Common Table Expression (CTE) SQLServer Queries with J

I’ve been blogging long enough to observe that your awesome posts are often ignored while your little “one-offs” sometimes strike hit gold. This is particularly true for “code example” posts. When I’m trolling for code — the geek equivalent of trolling for babes — I don’t want to read about the author’s programming philosophy or what the hell he thinks about the idiot in the White House. Just show me the code and shut up!

So, taking my own advice,  the following is an example of a SQLSever Common Table Expression (CTE) query.

WITH cte1
     AS (SELECT c.obj_id                            AS obj_id,
                a.created                           AS creation_date,
                Datediff(DAY, a.created, Getdate()) AS day_cnt
         FROM   [HIST].[dbo].[History] a
                JOIN [HIST].[dbo].[HistorySummary] b
                  ON a.rowid = b.rowid
                JOIN [HIST].[dbo].[ObjectNames] c
                  ON c.obj_name = b.obj_name),
     AS (SELECT cte1.obj_id AS obj_id,
                  WHEN cte1.day_cnt <= 30 THEN 1
                  ELSE 0
                END         AS d0,
                  WHEN ( cte1.day_cnt > 30 )
                       AND ( cte1.day_cnt <= 60 ) THEN 1
                  ELSE 0
                END         AS d1,
                  WHEN ( cte1.day_cnt > 60 )
                       AND ( cte1.day_cnt <= 90 ) THEN 1
                  ELSE 0
                END         AS d2,
                  WHEN ( cte1.day_cnt > 90 ) THEN 1
                  ELSE 0
                END         AS d3
         FROM   cte1)
SELECT obj_id,
       SUM(d0) AS OneMonth,
       SUM(d1) AS TwoMonths,
       SUM(d2) AS ThreeMonths,
       SUM(d3) AS Overdue
FROM   cte2
GROUP  BY obj_id

CTE queries essentially create temporary virtual tables during query execution. They are similar to nested SQL queries but are easier to code, more general, (see recursive CTE queries), and often perform better than their convoluted equivalents. This example creates two virtual tables cte1 and cte2 that are then used to compute a quick histogram.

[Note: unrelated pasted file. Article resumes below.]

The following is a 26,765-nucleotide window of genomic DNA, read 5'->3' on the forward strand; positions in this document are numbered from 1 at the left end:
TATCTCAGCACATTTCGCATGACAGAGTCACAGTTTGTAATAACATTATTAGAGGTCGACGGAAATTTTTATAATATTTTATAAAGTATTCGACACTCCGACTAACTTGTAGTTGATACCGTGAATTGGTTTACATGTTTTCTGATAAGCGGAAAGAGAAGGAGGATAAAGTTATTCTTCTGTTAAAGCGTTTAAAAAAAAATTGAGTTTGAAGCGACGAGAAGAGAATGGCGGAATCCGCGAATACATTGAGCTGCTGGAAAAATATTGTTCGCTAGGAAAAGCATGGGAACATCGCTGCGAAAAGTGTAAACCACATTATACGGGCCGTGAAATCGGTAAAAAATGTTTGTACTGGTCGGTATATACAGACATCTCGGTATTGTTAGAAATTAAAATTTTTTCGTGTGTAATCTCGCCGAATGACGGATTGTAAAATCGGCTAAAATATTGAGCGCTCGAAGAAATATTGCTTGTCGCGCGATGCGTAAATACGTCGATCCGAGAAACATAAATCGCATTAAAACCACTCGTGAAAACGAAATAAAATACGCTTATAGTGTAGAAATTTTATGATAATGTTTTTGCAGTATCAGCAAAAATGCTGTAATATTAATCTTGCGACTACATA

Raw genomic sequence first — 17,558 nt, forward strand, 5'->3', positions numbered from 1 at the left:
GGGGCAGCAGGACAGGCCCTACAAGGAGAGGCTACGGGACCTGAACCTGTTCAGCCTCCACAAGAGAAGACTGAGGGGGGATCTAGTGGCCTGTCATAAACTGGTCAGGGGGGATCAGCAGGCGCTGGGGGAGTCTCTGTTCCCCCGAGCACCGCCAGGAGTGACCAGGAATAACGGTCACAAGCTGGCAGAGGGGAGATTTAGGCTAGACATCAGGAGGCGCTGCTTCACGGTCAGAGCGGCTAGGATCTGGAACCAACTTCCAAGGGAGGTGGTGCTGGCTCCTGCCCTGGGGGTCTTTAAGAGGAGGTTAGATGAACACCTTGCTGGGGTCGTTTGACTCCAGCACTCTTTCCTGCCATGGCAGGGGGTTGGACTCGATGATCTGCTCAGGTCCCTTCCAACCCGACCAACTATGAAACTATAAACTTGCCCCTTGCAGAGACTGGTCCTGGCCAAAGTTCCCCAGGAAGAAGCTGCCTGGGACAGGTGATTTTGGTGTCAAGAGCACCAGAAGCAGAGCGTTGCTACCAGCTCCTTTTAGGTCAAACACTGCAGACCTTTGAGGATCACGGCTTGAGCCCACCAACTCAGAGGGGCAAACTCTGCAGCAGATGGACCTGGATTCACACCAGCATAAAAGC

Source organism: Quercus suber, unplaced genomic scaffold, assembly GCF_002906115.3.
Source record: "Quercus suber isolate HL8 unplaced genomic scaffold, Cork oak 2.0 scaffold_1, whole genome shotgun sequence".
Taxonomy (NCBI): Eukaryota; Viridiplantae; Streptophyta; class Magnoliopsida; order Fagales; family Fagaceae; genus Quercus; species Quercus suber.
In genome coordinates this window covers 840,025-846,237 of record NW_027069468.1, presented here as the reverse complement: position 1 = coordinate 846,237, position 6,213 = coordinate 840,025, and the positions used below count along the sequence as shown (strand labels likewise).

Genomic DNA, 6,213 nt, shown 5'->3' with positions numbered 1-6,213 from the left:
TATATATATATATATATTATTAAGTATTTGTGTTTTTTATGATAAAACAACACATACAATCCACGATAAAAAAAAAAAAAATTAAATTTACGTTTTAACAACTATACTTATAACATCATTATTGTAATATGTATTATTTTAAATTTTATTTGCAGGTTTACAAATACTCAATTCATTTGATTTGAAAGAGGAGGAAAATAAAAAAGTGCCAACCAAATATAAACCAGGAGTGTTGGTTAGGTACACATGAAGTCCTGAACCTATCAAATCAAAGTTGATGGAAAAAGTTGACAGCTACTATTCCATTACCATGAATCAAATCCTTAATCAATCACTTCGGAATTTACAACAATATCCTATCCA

You can call CTE queries with the J ODBC interface. The following assumes a SQLServer ODBC connection dsn history.

NB. odbc interface
require 'dd'

NB. read CTE query
HistoryAgeSQL=. read 'c:/temp/HistoryAge.sql'

NB. connect sqlserver database
ch =. ddcon 'dsn=history'

NB. select with CTE query
sh =. HistoryAgeSQL ddsel ch

NB. fetch results
data=. ddfet sh,_1

As a final note it’s worth comparing the SQL CTE histogram code with J equivalents.  The two following J verbs taken from the J wiki, (here and here), compute histograms.

NB. computes histograms uses right open intervals
histogram=:<:@(#/.~)@(i.@#@[ , I.)

NB. variation on (histogram) uses left open intervals
histogram2=:<:@(#/.~)@(i.@>:@#@[ , |.@[ (#@[ - I.) ])

They scale to tens of millions of data points; returning results in a few seconds on my laptop. The SQL CTE, shown above, takes about three seconds running on 180,000 row tables on my employer’s full warp servers.  If I could convince the masses to adopt languages like J a large part of my job would disappear. Fortunately, the world is hostile to terse elegance!